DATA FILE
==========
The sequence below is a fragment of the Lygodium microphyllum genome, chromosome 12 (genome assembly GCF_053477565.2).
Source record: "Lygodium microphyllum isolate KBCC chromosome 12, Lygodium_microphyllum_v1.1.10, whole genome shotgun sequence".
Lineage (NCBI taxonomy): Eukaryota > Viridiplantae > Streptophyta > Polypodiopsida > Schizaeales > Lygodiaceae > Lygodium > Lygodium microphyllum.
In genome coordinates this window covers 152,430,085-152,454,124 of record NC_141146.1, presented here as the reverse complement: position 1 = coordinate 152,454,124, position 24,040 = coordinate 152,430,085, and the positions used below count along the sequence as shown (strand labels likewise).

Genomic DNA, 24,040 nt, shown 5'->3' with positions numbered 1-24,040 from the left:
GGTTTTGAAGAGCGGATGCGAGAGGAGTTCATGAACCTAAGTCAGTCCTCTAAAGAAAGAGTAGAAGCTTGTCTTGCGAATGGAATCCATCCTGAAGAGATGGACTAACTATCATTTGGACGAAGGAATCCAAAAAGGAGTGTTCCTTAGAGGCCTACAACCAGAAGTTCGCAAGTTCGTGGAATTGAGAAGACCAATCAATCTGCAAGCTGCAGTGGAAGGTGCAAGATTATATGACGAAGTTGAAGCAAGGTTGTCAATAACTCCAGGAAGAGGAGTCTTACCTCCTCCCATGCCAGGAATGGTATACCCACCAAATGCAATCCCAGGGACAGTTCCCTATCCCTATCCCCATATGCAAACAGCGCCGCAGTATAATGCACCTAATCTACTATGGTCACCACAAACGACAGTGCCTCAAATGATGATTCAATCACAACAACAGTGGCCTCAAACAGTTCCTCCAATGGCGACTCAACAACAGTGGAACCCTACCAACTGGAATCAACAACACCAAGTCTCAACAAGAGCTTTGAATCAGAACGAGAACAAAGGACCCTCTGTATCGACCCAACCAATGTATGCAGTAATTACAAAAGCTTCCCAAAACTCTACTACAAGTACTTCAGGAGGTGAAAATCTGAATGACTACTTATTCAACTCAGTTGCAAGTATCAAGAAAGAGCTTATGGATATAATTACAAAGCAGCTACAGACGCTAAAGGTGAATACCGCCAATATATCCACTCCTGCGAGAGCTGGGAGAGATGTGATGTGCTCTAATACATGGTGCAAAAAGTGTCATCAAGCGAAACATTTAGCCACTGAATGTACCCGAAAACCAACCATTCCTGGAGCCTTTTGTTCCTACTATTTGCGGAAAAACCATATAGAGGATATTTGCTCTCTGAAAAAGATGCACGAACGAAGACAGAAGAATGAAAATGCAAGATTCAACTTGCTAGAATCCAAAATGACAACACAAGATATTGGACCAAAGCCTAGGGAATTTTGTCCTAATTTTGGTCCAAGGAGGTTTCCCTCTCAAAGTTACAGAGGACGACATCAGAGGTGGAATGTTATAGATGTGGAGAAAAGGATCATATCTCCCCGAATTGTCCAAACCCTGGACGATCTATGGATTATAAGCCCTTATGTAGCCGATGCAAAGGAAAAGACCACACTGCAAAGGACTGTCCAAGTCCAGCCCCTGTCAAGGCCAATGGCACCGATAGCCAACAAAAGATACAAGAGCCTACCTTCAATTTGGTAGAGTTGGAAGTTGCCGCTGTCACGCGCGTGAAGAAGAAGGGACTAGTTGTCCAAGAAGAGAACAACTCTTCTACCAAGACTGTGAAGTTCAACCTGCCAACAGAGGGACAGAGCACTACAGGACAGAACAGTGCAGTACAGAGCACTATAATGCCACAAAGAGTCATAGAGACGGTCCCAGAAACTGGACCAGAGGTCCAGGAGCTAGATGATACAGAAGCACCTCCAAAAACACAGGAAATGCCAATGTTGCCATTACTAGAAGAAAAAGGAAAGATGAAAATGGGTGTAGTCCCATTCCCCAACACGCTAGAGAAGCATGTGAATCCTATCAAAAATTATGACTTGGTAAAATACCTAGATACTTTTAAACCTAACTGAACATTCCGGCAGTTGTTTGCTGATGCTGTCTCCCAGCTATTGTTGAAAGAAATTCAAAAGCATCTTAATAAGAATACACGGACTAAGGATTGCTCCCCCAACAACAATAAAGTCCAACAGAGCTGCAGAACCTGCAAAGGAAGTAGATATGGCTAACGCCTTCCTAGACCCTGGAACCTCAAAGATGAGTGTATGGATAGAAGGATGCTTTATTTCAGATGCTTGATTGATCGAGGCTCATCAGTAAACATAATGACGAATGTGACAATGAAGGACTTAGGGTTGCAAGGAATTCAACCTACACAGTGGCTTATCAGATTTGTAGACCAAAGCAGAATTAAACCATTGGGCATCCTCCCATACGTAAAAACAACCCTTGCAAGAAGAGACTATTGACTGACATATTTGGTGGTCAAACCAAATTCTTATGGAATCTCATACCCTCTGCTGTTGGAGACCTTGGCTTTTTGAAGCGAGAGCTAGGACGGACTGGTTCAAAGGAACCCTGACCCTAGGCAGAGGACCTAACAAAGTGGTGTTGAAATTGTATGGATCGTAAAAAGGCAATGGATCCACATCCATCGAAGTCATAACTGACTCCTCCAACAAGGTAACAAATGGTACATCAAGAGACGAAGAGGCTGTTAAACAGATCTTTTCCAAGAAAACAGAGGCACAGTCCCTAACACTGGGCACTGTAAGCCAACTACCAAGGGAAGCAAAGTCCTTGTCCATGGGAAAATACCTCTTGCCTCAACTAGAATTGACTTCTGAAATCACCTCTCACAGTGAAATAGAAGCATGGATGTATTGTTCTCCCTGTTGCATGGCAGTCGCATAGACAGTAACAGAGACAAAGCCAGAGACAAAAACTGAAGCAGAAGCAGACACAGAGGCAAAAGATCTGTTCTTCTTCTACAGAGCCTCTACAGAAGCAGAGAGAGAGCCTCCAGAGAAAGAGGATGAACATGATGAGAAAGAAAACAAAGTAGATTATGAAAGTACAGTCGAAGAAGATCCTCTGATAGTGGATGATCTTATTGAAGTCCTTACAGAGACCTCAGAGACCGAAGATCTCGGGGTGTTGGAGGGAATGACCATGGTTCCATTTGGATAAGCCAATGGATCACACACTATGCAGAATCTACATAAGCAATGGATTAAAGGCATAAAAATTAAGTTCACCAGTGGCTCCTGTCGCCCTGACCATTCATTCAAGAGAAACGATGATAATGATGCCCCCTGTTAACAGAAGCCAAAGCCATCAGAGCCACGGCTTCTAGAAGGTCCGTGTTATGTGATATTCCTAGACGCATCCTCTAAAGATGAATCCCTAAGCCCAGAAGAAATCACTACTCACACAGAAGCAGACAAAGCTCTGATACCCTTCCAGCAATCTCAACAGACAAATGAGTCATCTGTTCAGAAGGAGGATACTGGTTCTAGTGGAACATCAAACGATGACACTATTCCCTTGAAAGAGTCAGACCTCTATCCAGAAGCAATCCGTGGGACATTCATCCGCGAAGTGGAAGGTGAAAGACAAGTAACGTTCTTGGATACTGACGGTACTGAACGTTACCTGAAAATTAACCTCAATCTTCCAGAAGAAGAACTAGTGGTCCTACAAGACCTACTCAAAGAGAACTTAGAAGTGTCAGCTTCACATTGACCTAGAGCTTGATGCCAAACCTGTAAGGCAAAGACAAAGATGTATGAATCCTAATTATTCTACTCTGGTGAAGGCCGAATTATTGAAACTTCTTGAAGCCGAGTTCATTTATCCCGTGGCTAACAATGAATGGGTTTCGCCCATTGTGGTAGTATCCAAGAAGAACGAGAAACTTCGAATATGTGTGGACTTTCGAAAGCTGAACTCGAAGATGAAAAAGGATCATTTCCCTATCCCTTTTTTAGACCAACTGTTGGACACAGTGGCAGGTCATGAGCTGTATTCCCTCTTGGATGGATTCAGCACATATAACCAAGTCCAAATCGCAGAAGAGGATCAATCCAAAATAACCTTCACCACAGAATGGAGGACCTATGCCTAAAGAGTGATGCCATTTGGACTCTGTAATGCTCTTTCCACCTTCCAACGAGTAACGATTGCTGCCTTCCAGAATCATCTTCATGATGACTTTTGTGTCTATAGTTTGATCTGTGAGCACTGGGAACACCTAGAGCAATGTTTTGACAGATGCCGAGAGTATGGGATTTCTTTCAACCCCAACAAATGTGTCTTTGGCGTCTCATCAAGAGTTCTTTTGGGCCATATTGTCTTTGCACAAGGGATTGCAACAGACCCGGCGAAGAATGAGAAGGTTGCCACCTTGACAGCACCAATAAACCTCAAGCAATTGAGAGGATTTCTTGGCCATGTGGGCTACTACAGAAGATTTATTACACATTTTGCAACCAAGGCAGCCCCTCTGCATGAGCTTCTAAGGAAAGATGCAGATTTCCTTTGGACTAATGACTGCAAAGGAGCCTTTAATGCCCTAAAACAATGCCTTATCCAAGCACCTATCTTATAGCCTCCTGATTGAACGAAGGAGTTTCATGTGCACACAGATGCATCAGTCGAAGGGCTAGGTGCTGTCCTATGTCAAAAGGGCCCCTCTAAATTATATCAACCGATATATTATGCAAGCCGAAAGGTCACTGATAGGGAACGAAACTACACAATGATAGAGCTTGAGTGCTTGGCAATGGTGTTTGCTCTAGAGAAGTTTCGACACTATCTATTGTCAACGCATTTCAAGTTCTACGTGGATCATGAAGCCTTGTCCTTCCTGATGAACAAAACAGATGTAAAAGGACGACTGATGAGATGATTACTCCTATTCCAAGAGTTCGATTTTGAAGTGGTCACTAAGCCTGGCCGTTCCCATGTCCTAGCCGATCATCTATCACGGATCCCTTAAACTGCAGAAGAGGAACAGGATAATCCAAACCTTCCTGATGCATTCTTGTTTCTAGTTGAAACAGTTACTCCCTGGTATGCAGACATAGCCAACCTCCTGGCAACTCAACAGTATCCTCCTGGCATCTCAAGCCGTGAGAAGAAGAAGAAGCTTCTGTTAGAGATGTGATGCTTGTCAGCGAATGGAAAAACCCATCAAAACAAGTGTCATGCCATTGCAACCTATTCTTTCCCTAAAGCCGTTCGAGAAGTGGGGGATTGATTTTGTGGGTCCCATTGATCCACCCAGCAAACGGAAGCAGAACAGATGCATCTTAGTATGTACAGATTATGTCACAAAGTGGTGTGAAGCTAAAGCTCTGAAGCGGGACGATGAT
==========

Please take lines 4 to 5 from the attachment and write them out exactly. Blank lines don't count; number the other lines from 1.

In genome coordinates this window covers 152,430,085-152,454,124 of record NC_141146.1, presented here as the reverse complement: position 1 = coordinate 152,454,124, position 24,040 = coordinate 152,430,085, and the positions used below count along the sequence as shown (strand labels likewise).

Genomic DNA, 24,040 nt, shown 5'->3' with positions numbered 1-24,040 from the left: